“the Fed chair will err on the side of letting inflation take hold rather than risk a restoking deflationary forces.”

    You keep saying this. It must mean you believe it. It also means you think that he has the will, means, and opportunity to do it. So much that is done has profound unexpected consequences, and so much that has happened has demonstrated that we are experiencing a singularity. Inflating will just expose an unknown strain of deflation. Regardless of how we reinvent money, we have too much world wide capacity and too many unproductive businesses and too much centralization of wealth. You can change where the plane lands, but you can’t leave it in the sky.

  6. ndk

    does anyone have a good/authoritative/correct link/page that talks about what is fed’s “balance sheet constraint?” and why the fed would want to pay interest on the reserves?

    If you can stand getting a little technical, and you’re probably going to have to given the subject matter, Sims has a good paper.

    dont quite understand. Why do they need to issue debt to finance asset purschases in this day and age of quantitative easing? Whatever happened to the good old printing press.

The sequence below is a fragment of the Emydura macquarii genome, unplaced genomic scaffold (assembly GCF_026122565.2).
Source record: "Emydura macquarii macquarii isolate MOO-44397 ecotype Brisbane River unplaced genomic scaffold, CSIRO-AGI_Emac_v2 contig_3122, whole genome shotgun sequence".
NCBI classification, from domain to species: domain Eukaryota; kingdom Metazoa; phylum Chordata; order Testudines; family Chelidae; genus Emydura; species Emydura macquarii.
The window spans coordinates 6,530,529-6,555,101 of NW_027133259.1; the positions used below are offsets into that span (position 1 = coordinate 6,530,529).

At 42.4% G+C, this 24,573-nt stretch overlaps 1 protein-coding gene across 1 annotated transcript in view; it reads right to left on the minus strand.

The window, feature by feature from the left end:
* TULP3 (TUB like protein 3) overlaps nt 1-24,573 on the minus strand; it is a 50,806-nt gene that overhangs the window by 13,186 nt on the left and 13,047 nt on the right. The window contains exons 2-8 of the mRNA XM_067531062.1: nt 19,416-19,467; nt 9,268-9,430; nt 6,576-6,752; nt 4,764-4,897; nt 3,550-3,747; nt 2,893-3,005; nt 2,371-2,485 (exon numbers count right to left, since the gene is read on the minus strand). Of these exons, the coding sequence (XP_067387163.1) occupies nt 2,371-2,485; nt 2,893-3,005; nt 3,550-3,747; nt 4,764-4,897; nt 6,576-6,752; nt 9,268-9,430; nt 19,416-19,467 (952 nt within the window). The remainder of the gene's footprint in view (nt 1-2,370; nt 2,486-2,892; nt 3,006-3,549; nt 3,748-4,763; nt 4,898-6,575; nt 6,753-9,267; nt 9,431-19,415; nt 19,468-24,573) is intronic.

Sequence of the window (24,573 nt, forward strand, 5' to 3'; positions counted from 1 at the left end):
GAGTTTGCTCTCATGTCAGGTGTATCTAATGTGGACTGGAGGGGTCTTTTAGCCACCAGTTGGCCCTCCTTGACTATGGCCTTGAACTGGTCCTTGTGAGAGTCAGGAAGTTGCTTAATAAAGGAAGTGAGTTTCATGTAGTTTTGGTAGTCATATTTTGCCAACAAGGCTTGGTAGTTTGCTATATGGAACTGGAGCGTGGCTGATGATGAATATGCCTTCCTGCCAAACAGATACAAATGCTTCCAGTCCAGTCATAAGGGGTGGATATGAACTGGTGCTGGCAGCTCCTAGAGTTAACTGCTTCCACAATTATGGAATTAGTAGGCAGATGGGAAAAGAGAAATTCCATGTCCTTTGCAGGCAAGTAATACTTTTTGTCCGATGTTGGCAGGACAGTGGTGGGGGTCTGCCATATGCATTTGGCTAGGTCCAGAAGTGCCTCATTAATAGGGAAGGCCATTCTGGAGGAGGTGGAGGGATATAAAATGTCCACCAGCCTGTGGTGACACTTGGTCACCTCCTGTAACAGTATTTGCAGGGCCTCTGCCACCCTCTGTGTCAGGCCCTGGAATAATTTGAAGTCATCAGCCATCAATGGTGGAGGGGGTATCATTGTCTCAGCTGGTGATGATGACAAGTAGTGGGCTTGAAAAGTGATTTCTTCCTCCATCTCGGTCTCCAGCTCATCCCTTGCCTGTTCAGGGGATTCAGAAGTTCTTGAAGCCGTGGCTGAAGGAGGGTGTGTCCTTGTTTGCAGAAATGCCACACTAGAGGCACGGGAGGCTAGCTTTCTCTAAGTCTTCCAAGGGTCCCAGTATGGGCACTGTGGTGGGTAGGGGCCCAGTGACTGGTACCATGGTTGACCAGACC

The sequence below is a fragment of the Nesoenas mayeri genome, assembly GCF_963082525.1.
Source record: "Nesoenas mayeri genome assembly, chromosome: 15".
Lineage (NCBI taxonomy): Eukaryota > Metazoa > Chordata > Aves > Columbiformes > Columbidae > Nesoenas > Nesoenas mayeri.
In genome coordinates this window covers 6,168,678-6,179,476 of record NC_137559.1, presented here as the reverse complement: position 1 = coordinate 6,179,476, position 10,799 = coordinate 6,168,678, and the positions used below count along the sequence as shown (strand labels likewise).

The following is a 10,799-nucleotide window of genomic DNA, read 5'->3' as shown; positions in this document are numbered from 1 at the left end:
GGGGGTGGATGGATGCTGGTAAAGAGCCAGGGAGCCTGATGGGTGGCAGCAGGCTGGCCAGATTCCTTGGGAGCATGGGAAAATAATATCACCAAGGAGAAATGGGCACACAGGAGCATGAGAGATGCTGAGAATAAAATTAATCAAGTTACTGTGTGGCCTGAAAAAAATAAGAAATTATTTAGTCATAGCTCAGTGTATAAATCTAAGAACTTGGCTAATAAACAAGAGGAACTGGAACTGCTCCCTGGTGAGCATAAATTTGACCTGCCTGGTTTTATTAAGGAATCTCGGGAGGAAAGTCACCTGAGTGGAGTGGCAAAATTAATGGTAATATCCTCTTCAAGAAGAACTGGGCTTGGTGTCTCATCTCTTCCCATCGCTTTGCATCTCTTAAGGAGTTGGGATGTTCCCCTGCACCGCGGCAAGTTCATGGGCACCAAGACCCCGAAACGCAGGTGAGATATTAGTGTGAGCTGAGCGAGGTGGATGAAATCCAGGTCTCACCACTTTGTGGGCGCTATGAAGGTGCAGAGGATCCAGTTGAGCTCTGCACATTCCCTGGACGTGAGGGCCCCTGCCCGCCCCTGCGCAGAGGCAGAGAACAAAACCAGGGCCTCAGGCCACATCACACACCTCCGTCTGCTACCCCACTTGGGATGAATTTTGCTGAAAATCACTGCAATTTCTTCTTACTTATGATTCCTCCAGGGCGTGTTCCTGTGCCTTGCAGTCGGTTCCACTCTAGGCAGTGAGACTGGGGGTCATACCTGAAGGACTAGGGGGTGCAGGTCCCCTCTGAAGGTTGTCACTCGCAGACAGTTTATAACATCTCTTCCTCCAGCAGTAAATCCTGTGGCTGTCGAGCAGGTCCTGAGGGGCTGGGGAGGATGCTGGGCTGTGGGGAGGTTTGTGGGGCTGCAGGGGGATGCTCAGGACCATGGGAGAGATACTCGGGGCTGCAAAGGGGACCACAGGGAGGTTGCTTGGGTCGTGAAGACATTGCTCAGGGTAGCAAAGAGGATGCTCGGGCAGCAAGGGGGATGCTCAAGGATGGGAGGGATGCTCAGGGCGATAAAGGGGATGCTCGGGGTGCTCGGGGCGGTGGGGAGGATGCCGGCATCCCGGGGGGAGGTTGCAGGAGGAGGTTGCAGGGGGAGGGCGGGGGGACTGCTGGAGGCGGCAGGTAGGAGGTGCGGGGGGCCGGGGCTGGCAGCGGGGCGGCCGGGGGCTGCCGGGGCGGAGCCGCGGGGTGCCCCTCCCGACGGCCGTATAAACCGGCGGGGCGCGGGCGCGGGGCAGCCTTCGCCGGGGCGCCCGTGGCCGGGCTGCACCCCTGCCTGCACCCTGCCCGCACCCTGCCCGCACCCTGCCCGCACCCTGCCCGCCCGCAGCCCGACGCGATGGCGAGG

There is no such thing as “just” a printing press. There are assets and liabilities. The Fed is like any other bank. When it wants to create cash, it has to buy or repo something in return. Usually it did this with Treasuries, but that’s basically pointless right now and doesn’t further policy goals much. You can see the excess reserves just sitting there in the sewers of the banking system.

    So, to meet their policy goals, they need to buy something else. Anything else exposes them to a variety of risks, and as Sims’ paper points out, the central bank’s balance sheet certainly does matter.

    Issuing CD’s instead of dollars actually significantly reduces the Fed’s risk here. The dollars are a liability of the Fed with zero maturity and a floating interest rate. Buying back those dollars isn’t free: it has to sell off one of its own assets. Usually it sells Treasuries, but it can’t, because it doesn’t have many left. If all it holds is bad paper, it can’t get enough of those zero-maturity dollars back in an inflationary environment. The bad paper would probably be worth less than when the Fed bought it, so the Fed would show a significant capital loss.